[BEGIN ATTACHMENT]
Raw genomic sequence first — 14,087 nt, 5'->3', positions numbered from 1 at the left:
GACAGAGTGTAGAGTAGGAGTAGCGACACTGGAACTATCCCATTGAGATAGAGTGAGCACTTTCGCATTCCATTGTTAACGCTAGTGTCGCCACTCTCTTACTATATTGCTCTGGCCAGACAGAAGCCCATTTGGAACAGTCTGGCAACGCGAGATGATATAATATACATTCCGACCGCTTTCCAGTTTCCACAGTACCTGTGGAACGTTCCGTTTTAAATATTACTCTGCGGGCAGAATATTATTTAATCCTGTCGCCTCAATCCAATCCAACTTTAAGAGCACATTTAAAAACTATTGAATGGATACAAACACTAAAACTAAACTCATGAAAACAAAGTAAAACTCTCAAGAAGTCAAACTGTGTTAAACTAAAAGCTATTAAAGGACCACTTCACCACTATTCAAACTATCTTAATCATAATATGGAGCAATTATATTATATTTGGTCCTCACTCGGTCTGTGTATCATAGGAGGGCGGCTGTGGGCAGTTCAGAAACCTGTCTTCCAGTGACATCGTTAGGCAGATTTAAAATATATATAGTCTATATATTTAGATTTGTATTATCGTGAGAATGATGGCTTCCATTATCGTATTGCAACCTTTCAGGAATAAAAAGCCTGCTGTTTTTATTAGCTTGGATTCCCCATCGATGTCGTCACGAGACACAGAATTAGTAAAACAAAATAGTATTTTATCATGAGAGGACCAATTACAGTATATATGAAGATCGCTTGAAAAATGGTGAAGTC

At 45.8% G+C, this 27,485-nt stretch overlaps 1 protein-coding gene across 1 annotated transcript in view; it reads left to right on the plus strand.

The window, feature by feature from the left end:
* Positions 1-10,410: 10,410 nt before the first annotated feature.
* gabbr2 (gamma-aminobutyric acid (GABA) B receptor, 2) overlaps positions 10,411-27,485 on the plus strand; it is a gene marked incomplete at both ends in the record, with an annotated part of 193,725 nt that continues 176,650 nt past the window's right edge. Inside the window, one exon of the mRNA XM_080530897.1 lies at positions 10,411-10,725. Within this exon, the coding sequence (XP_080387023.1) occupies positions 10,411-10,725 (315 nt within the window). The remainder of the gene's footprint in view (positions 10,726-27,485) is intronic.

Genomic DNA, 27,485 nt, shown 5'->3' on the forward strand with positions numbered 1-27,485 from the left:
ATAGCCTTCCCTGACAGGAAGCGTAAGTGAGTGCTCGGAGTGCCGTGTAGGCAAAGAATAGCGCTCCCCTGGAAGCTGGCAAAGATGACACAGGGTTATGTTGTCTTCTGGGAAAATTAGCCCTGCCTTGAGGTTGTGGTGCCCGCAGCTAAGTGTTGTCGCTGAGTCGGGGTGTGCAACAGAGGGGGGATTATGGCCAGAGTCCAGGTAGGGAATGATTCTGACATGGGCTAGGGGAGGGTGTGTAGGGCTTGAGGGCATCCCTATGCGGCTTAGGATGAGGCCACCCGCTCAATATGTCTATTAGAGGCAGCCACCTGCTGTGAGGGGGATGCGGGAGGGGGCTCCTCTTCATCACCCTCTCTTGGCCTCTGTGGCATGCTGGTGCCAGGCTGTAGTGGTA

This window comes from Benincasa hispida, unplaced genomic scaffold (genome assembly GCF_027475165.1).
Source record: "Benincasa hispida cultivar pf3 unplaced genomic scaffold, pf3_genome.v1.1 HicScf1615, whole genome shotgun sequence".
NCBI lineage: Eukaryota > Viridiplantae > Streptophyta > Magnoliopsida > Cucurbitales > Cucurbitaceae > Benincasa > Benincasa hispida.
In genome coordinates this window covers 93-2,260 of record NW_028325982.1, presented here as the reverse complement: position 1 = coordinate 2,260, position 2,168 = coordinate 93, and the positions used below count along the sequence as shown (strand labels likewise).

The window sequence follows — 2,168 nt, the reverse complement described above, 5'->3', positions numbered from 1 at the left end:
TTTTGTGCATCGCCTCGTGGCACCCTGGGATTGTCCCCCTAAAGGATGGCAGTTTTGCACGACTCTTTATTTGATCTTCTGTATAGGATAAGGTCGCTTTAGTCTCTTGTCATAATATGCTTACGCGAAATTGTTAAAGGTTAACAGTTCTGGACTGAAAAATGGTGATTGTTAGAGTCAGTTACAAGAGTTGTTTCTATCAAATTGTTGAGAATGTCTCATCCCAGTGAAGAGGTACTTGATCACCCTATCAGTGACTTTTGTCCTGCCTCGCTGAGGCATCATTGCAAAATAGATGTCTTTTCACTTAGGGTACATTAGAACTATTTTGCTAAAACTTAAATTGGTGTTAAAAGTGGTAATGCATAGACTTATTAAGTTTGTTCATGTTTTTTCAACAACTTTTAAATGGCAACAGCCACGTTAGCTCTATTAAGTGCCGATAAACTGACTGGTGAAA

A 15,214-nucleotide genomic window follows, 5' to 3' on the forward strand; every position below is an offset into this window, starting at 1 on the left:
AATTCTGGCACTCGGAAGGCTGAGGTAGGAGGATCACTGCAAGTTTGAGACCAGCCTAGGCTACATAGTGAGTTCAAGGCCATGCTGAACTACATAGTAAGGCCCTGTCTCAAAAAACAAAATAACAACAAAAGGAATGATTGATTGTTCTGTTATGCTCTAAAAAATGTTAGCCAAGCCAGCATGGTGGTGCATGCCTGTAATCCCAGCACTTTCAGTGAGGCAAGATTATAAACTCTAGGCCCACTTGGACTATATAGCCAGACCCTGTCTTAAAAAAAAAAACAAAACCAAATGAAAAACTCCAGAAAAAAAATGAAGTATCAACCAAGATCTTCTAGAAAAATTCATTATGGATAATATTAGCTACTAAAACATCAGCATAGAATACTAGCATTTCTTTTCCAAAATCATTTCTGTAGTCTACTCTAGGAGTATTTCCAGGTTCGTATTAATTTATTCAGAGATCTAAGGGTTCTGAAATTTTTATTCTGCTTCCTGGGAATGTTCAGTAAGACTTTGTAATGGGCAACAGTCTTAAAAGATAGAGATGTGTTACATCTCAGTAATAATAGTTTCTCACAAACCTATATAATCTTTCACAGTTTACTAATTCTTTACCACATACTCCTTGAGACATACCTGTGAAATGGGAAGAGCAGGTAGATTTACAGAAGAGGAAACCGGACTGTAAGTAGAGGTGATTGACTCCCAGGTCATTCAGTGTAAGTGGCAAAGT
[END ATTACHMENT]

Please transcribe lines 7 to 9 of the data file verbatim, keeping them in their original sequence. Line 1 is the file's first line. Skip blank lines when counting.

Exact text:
Genomic DNA, 27,485 nt, shown 5'->3' on the forward strand with positions numbered 1-27,485 from the left:
ATAGCCTTCCCTGACAGGAAGCGTAAGTGAGTGCTCGGAGTGCCGTGTAGGCAAAGAATAGCGCTCCCCTGGAAGCTGGCAAAGATGACACAGGGTTATGTTGTCTTCTGGGAAAATTAGCCCTGCCTTGAGGTTGTGGTGCCCGCAGCTAAGTGTTGTCGCTGAGTCGGGGTGTGCAACAGAGGGGGGATTATGGCCAGAGTCCAGGTAGGGAATGATTCTGACATGGGCTAGGGGAGGGTGTGTAGGGCTTGAGGGCATCCCTATGCGGCTTAGGATGAGGCCACCCGCTCAATATGTCTATTAGAGGCAGCCACCTGCTGTGAGGGGGATGCGGGAGGGGGCTCCTCTTCATCACCCTCTCTTGGCCTCTGTGGCATGCTGGTGCCAGGCTGTAGTGGTA

This window comes from Benincasa hispida, unplaced genomic scaffold (genome assembly GCF_027475165.1).